Workers’ $122,000 buses get to service centres quicker while ratepayers are stuck with slower options

First it was the mayor catching the train while being followed by his ratepayer-funded chauffeur-driven car.

Now, Len Brown's staff have been riding in special shuttles zipping around Auckland - apparently because it's faster than the public transport they provide to ratepayers.

Council-controlled Auckland Transport has started a shuttle bus service for its staff, surprising public transport watchers.

The Herald has discovered a second shuttle at Auckland Council and plans for a third in the works.


With Auckland Transport costing its shuttle at $122,000 for a six-month trial, it could set the bill for moving council staff around Auckland close to $700,000 a year.

Auckland Transport yesterday highlighted expected benefits in a statement - being able to cut down the size of its car fleet and improve "business efficiency".

But it also tried to justify the decision by saying the train took too long: "Public transport is also an option used by many staff to travel to meetings in the city but the timings of the trains don't always suit.

"The train takes 45 minutes whereas the shuttle door-to-door is 20 to 25 minutes."

The Auckland Transport shuttle runs from the council's Henderson offices - just metres from where the public bus and train leave - into Britomart in the city. The Herald was yesterday given its timetable, showing it leaves every 45 minutes and takes an estimated 42 minutes to make the journey.

Driver Liuneta Unasa said he frequently made the run in 20 minutes. Parked in the bus stop for buses to Henderson, he pointed up Albert St: "The bus that's already gone? I will catch him on the motorway - every single day."

In Takapuna, the Auckland Council shuttle runs from the civic centre to its offices next to Aotea Square in the city. The council confirmed another shuttle, to Manukau, was under consideration.

Councillor Chris Darby said he had used the Takapuna service and found it well patronised by staff, who relied less on pool cars. Although he used it, he said he would "tend to use the more frequent public service" leaving nearby.


The trip to the city by bus took about 15 minutes. With such a good public service, he said the need for the shuttle was "a good question".

"I can vouch for the very good public service out of Takapuna."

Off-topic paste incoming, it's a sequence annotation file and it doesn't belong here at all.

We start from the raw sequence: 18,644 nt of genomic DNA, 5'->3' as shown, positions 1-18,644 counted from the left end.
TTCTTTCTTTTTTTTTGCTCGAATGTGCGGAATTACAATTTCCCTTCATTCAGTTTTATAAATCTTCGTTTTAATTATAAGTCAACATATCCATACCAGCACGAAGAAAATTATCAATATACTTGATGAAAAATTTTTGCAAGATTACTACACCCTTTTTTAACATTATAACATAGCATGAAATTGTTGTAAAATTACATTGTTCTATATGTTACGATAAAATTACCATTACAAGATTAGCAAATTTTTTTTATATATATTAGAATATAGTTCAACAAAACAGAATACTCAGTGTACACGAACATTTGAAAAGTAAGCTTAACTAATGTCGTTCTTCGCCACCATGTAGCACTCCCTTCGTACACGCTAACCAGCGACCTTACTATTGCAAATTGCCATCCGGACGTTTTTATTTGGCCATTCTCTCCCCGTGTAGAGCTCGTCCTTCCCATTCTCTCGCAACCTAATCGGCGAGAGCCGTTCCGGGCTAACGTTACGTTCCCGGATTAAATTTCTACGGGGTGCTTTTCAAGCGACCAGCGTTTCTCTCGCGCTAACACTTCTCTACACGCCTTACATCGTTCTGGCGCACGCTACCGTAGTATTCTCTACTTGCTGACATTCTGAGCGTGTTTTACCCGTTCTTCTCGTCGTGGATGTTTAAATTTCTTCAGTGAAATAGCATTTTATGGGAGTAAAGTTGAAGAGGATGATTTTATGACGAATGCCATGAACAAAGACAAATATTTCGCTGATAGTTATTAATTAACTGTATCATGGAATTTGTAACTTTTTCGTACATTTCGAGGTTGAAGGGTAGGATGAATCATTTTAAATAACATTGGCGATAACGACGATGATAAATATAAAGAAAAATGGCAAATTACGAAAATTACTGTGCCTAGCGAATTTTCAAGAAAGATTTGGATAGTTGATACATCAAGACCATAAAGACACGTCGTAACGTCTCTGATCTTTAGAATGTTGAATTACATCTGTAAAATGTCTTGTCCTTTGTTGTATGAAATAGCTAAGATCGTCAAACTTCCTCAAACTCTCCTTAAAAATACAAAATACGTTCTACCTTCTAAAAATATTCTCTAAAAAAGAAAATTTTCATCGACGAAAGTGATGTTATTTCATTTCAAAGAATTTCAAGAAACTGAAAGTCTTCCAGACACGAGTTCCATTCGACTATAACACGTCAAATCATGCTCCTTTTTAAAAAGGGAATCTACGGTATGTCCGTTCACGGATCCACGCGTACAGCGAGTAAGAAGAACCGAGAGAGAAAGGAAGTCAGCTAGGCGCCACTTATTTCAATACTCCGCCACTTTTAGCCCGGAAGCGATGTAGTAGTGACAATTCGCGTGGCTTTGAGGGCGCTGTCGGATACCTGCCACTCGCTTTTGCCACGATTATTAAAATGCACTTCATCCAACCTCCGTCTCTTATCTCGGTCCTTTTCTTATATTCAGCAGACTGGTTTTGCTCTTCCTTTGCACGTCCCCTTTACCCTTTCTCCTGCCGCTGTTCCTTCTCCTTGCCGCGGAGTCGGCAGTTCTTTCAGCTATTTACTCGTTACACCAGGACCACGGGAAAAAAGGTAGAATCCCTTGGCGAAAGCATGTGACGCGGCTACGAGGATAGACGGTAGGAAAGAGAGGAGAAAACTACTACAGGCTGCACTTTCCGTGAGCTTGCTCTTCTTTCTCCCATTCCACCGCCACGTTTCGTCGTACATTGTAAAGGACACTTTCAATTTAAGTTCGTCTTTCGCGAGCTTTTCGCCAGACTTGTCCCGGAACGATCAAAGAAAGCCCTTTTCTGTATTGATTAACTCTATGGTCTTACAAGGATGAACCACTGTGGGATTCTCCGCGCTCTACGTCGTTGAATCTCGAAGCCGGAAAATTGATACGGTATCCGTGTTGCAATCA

Mr Darby said Auckland Council had yet to develop a workplace transport plan, which it urged other businesses to do.

There was a "need for Auckland Council to do what it says others should do" by developing a plan which understood staff needs and found ways to meet those.

Former Waitakere City councillor Ewen Gilmour had advice for staff: "Use the trains - they're right there. It seems a bit rich they are the transport agency and they don't use their own transport because of inefficiency."

Green Party transport spokeswoman Julie Anne Genter said Auckland Transport should lead by example and use public transport.

A briefing document from Auckland Council last year found it had 780 fleet vehicles for staff. Plans to phase out vehicles included "the council shuttle service, which provides inter-facility transport for staff".

Mr Brown has a $69,000 mayoral car which is used for official duties. He was embarrassed a few years back when it was revealed the mayoral car shadowed his journey to work.

A spokesman said the mayor still caught the train from Homai station in Manurewa to Britomart at least once a week.

Last night, a spokesman for Mr Brown said the issue of shuttles was an operational matter for Auckland Transport, but as a general point he would like to see council organisations encouraging their staff to use public transport to travel between offices where the option is available and practicable.

Mr Brown has asked Auckland Transport to brief him on what programmes they have in place to actively encourage their staff to make better use of public transport.